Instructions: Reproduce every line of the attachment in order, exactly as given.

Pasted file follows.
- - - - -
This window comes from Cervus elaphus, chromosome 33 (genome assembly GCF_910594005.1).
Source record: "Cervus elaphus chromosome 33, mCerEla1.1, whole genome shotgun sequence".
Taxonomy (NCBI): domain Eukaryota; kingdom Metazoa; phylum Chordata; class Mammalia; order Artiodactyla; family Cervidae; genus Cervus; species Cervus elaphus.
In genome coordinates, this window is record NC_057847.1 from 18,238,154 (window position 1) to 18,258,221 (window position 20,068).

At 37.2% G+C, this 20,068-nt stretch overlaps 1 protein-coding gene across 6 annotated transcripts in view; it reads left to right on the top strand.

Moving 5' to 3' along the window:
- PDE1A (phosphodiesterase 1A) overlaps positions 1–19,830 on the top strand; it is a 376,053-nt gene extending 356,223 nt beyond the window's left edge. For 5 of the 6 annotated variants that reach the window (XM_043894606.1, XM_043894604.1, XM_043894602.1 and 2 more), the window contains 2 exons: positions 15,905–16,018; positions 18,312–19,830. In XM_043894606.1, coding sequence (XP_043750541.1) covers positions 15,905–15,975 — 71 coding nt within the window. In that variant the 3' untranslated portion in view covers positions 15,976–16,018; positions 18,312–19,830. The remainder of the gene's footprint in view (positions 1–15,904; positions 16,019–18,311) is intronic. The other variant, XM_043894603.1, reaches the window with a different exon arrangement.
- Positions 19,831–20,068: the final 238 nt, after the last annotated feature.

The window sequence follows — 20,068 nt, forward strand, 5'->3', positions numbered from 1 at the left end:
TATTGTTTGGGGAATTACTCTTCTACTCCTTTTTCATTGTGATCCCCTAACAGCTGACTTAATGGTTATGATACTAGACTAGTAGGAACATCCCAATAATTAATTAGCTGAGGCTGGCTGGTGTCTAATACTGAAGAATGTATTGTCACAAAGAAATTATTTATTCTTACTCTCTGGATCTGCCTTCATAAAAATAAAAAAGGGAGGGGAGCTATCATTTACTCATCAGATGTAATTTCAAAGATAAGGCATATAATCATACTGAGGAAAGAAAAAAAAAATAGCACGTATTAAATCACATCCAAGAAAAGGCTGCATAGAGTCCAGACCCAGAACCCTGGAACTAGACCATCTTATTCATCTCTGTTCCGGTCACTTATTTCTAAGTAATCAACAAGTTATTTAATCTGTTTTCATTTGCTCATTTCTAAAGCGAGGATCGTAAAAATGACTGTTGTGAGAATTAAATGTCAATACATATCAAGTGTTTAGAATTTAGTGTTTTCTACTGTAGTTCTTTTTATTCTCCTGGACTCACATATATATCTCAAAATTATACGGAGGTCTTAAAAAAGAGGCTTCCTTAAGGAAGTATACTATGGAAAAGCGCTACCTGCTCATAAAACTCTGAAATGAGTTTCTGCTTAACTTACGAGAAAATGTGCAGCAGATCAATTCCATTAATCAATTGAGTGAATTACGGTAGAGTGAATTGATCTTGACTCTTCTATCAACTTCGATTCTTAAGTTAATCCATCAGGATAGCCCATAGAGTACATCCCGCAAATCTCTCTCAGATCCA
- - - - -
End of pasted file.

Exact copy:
This window comes from Cervus elaphus, chromosome 33 (genome assembly GCF_910594005.1).
Source record: "Cervus elaphus chromosome 33, mCerEla1.1, whole genome shotgun sequence".
Taxonomy (NCBI): domain Eukaryota; kingdom Metazoa; phylum Chordata; class Mammalia; order Artiodactyla; family Cervidae; genus Cervus; species Cervus elaphus.
In genome coordinates, this window is record NC_057847.1 from 18,238,154 (window position 1) to 18,258,221 (window position 20,068).

At 37.2% G+C, this 20,068-nt stretch overlaps 1 protein-coding gene across 6 annotated transcripts in view; it reads left to right on the top strand.

Moving 5' to 3' along the window:
- PDE1A (phosphodiesterase 1A) overlaps positions 1–19,830 on the top strand; it is a 376,053-nt gene extending 356,223 nt beyond the window's left edge. For 5 of the 6 annotated variants that reach the window (XM_043894606.1, XM_043894604.1, XM_043894602.1 and 2 more), the window contains 2 exons: positions 15,905–16,018; positions 18,312–19,830. In XM_043894606.1, coding sequence (XP_043750541.1) covers positions 15,905–15,975 — 71 coding nt within the window. In that variant the 3' untranslated portion in view covers positions 15,976–16,018; positions 18,312–19,830. The remainder of the gene's footprint in view (positions 1–15,904; positions 16,019–18,311) is intronic. The other variant, XM_043894603.1, reaches the window with a different exon arrangement.
- Positions 19,831–20,068: the final 238 nt, after the last annotated feature.

The window sequence follows — 20,068 nt, forward strand, 5'->3', positions numbered from 1 at the left end:
TATTGTTTGGGGAATTACTCTTCTACTCCTTTTTCATTGTGATCCCCTAACAGCTGACTTAATGGTTATGATACTAGACTAGTAGGAACATCCCAATAATTAATTAGCTGAGGCTGGCTGGTGTCTAATACTGAAGAATGTATTGTCACAAAGAAATTATTTATTCTTACTCTCTGGATCTGCCTTCATAAAAATAAAAAAGGGAGGGGAGCTATCATTTACTCATCAGATGTAATTTCAAAGATAAGGCATATAATCATACTGAGGAAAGAAAAAAAAAATAGCACGTATTAAATCACATCCAAGAAAAGGCTGCATAGAGTCCAGACCCAGAACCCTGGAACTAGACCATCTTATTCATCTCTGTTCCGGTCACTTATTTCTAAGTAATCAACAAGTTATTTAATCTGTTTTCATTTGCTCATTTCTAAAGCGAGGATCGTAAAAATGACTGTTGTGAGAATTAAATGTCAATACATATCAAGTGTTTAGAATTTAGTGTTTTCTACTGTAGTTCTTTTTATTCTCCTGGACTCACATATATATCTCAAAATTATACGGAGGTCTTAAAAAAGAGGCTTCCTTAAGGAAGTATACTATGGAAAAGCGCTACCTGCTCATAAAACTCTGAAATGAGTTTCTGCTTAACTTACGAGAAAATGTGCAGCAGATCAATTCCATTAATCAATTGAGTGAATTACGGTAGAGTGAATTGATCTTGACTCTTCTATCAACTTCGATTCTTAAGTTAATCCATCAGGATAGCCCATAGAGTACATCCCGCAAATCTCTCTCAGATCCA